Her breaths didn't quite even out but they settled down to normal. Chell became so enraptured by the way pink transformed into orange and then scarlet and purple and navy blue, and the stars poked their way through the cosmos, that she lost track of the clouds. She was disappointed to see that they had hidden when she wasn't looking, a tiny pang of worry coming over her that went unnoticed. There was little to be worried about; nothing could block her view of the sky. Days were countable now. She had plenty of time to hunt down the clouds later.

Sleep didn't dare approach her. One of the many chemicals forced through her system in excess by Aperture's very air was adrenaline. It coursed through her. She didn't recognize its constant overdose as anything out of the ordinary. Excluding the moon, this was her first night. With adrenaline beating down melatonin - the chemical that makes diurnal animals tired in darkness - Chell had no indication whatsoever that Darktime was Sleeptime. This was just a blue-er, shadowy-er version of day.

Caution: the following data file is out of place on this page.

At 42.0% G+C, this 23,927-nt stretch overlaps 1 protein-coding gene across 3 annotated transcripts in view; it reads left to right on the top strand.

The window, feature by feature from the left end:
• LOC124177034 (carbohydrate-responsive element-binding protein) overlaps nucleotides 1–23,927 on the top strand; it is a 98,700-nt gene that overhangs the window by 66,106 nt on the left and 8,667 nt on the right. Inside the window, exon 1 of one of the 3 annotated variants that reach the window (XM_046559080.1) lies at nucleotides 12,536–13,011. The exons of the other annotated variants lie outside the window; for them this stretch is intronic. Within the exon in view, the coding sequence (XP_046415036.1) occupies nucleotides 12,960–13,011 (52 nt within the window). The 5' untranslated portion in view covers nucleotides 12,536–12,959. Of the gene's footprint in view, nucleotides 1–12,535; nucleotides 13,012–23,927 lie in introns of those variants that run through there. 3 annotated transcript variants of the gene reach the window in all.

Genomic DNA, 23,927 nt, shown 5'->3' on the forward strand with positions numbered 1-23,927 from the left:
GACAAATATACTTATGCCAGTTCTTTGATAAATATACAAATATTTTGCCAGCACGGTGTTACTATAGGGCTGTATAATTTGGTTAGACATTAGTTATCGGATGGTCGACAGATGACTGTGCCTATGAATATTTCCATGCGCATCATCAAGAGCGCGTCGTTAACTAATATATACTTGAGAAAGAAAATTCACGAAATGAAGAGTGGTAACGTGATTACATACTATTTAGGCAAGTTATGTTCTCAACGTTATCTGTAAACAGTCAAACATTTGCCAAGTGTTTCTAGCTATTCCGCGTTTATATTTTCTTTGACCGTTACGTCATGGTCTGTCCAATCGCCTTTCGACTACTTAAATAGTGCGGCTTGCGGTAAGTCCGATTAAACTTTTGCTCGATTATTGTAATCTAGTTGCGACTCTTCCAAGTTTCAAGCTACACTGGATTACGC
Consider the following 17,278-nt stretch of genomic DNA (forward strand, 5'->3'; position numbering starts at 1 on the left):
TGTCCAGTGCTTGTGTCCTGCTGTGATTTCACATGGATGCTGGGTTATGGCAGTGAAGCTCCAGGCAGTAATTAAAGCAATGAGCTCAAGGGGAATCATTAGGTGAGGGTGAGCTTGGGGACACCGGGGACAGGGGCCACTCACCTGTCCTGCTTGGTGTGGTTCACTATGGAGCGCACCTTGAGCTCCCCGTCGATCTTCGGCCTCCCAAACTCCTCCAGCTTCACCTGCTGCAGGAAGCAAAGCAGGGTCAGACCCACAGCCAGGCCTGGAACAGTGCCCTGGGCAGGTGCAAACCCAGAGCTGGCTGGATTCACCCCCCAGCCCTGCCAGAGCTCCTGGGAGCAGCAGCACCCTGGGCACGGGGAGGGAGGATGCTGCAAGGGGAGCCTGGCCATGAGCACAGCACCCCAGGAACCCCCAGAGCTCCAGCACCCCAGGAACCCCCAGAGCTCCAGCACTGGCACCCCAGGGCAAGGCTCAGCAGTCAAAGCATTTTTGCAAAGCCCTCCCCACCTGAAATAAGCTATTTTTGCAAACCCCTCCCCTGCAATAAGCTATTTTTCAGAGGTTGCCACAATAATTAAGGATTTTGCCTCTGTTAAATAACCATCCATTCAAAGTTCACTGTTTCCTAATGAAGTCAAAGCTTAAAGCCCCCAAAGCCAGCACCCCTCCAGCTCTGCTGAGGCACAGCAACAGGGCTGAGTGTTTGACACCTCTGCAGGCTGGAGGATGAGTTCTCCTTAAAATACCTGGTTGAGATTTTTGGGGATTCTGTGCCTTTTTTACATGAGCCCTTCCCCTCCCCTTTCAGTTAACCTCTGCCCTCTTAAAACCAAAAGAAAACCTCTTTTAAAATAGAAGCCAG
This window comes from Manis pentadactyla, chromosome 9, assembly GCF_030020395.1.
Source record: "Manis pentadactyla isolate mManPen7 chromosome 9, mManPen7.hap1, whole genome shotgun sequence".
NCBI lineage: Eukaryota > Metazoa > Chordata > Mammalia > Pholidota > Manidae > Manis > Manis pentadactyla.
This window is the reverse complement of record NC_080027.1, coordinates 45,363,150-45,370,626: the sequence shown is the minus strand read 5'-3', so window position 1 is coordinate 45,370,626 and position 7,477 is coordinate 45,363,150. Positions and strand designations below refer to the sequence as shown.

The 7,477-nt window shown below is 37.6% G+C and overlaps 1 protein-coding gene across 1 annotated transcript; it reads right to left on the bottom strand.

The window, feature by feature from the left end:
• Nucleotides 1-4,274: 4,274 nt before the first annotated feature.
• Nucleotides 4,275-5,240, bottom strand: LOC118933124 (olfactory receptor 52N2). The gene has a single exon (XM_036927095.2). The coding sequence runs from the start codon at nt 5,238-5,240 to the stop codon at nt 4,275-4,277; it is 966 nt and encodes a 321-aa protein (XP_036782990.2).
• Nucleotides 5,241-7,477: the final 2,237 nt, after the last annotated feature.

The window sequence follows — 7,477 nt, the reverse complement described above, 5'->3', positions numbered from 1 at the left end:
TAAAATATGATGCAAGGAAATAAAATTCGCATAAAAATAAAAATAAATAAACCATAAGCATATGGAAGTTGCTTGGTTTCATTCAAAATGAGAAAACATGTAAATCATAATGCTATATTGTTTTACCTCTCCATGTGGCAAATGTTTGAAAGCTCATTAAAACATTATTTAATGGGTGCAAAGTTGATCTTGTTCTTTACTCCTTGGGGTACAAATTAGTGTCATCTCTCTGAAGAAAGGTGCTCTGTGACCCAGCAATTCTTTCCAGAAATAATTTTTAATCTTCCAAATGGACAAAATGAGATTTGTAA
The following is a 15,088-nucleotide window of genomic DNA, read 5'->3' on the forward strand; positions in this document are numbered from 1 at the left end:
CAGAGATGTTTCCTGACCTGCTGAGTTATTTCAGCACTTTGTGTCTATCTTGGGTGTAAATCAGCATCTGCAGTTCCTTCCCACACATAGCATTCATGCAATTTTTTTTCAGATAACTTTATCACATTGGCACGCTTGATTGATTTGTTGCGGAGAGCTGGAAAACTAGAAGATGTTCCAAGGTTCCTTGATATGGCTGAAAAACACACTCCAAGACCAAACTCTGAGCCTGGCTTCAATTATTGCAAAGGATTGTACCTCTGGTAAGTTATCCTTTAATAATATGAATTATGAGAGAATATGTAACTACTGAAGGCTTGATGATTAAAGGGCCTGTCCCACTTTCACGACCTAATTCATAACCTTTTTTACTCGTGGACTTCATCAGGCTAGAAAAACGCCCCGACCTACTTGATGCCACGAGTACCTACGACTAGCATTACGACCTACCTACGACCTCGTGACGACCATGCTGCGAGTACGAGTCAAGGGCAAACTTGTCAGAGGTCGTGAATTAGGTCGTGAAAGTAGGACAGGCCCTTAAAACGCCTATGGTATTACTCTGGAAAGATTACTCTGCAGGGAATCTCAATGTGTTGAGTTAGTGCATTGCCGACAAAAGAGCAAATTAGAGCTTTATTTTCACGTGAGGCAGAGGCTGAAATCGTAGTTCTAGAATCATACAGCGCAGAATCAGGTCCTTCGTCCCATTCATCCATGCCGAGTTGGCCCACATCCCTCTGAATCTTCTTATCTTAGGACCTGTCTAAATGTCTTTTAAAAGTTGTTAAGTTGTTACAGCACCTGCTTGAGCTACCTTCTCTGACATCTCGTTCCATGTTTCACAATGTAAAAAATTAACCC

The moon lingered above her head. It was one notch from full. Her smile vanished but the ache in her cheeks remained. Her nose scrunched up. Her lips parted to bare teeth. What started as a snarl was turned right around when she tried to lean away; with the ground against her back and her wrists exposed as her sides, Chell felt more pinned than threatening. The overwhelming sensation of being trapped wasn't limited to legitimate restraint and Chell became for all of one second convinced that she couldn't move, that the moon and the moron residing there had her hands and ankles bound.

Upon realizing how absurd that was, she ripped herself from the dirt and ran. In circles, mostly, and figure-eights, and ridiculous, un-nameable shapes. Glaring up at the moon when she got the chance. Snarling at it. Clenching her fists at it. Smiling through bare-toothed growls and snorting through her nose like a bull. She frolicked in very decisive, very intentional defiance.